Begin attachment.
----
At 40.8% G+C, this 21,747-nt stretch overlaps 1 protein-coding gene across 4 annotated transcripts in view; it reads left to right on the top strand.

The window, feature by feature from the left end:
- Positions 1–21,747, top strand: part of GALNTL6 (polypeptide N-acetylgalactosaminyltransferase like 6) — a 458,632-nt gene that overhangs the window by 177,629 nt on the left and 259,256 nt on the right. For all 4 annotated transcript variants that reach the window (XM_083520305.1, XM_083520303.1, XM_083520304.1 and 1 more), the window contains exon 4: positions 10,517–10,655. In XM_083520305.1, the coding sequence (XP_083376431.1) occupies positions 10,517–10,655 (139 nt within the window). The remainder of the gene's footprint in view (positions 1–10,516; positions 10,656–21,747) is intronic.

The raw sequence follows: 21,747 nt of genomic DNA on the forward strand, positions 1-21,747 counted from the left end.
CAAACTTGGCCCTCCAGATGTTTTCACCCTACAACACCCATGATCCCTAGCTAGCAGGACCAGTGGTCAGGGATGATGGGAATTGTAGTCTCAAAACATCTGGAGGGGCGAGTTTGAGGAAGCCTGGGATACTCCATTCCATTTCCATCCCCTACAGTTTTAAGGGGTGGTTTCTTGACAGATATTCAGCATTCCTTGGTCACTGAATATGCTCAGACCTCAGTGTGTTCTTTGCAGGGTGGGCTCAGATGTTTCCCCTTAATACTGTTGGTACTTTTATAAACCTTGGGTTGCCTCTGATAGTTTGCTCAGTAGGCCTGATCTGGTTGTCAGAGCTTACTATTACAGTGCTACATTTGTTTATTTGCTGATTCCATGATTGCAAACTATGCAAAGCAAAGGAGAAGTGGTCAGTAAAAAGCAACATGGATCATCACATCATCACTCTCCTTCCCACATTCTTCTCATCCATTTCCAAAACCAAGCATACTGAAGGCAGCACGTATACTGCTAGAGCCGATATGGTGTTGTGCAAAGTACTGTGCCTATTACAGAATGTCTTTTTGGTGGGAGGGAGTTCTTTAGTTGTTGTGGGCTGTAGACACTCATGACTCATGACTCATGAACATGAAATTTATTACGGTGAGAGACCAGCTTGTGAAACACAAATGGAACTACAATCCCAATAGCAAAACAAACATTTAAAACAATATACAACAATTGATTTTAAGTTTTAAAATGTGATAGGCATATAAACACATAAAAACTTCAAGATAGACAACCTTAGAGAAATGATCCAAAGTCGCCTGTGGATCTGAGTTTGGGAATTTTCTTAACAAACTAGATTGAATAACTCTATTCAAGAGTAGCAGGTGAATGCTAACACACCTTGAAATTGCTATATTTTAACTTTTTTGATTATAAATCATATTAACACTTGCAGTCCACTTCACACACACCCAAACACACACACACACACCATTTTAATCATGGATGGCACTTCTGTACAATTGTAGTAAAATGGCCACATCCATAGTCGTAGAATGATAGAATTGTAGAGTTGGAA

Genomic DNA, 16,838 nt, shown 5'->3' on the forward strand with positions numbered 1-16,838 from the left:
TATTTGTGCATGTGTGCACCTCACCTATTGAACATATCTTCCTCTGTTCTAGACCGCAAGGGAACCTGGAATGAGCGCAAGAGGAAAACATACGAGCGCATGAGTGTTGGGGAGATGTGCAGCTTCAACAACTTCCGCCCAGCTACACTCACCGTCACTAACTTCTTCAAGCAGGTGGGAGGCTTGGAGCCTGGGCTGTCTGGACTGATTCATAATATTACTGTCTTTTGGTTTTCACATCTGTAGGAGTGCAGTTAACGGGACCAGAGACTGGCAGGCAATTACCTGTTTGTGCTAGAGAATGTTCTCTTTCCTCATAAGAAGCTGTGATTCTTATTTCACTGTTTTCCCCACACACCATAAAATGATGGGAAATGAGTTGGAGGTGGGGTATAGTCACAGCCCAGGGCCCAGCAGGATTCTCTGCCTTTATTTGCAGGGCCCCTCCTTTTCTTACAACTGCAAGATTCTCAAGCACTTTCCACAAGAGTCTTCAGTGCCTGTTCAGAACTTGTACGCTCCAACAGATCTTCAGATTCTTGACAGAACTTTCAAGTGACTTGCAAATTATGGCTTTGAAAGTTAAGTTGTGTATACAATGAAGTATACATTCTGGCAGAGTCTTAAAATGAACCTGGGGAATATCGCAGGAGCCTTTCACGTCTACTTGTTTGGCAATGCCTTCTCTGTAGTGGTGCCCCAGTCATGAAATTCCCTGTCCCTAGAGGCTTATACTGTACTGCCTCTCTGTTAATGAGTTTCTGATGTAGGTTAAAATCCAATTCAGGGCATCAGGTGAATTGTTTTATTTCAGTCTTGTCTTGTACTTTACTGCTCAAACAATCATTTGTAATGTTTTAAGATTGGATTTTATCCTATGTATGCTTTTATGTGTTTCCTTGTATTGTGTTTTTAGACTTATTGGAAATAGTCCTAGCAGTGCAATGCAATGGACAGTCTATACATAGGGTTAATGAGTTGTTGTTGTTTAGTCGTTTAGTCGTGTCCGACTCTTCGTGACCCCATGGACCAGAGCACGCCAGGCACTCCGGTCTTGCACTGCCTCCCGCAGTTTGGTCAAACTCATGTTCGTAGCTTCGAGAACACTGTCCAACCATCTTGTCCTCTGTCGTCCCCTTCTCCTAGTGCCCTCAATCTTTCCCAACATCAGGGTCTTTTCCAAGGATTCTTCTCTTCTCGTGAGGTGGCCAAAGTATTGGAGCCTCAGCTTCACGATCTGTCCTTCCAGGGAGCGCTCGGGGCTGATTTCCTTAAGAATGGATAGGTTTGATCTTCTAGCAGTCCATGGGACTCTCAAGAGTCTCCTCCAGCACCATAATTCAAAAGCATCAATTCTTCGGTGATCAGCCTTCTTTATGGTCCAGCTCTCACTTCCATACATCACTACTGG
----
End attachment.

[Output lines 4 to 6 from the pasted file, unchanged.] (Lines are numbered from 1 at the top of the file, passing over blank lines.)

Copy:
The raw sequence follows: 21,747 nt of genomic DNA on the forward strand, positions 1-21,747 counted from the left end.
CAAACTTGGCCCTCCAGATGTTTTCACCCTACAACACCCATGATCCCTAGCTAGCAGGACCAGTGGTCAGGGATGATGGGAATTGTAGTCTCAAAACATCTGGAGGGGCGAGTTTGAGGAAGCCTGGGATACTCCATTCCATTTCCATCCCCTACAGTTTTAAGGGGTGGTTTCTTGACAGATATTCAGCATTCCTTGGTCACTGAATATGCTCAGACCTCAGTGTGTTCTTTGCAGGGTGGGCTCAGATGTTTCCCCTTAATACTGTTGGTACTTTTATAAACCTTGGGTTGCCTCTGATAGTTTGCTCAGTAGGCCTGATCTGGTTGTCAGAGCTTACTATTACAGTGCTACATTTGTTTATTTGCTGATTCCATGATTGCAAACTATGCAAAGCAAAGGAGAAGTGGTCAGTAAAAAGCAACATGGATCATCACATCATCACTCTCCTTCCCACATTCTTCTCATCCATTTCCAAAACCAAGCATACTGAAGGCAGCACGTATACTGCTAGAGCCGATATGGTGTTGTGCAAAGTACTGTGCCTATTACAGAATGTCTTTTTGGTGGGAGGGAGTTCTTTAGTTGTTGTGGGCTGTAGACACTCATGACTCATGACTCATGAACATGAAATTTATTACGGTGAGAGACCAGCTTGTGAAACACAAATGGAACTACAATCCCAATAGCAAAACAAACATTTAAAACAATATACAACAATTGATTTTAAGTTTTAAAATGTGATAGGCATATAAACACATAAAAACTTCAAGATAGACAACCTTAGAGAAATGATCCAAAGTCGCCTGTGGATCTGAGTTTGGGAATTTTCTTAACAAACTAGATTGAATAACTCTATTCAAGAGTAGCAGGTGAATGCTAACACACCTTGAAATTGCTATATTTTAACTTTTTTGATTATAAATCATATTAACACTTGCAGTCCACTTCACACACACCCAAACACACACACACACACCATTTTAATCATGGATGGCACTTCTGTACAATTGTAGTAAAATGGCCACATCCATAGTCGTAGAATGATAGAATTGTAGAGTTGGAA

Genomic DNA, 16,838 nt, shown 5'->3' on the forward strand with positions numbered 1-16,838 from the left: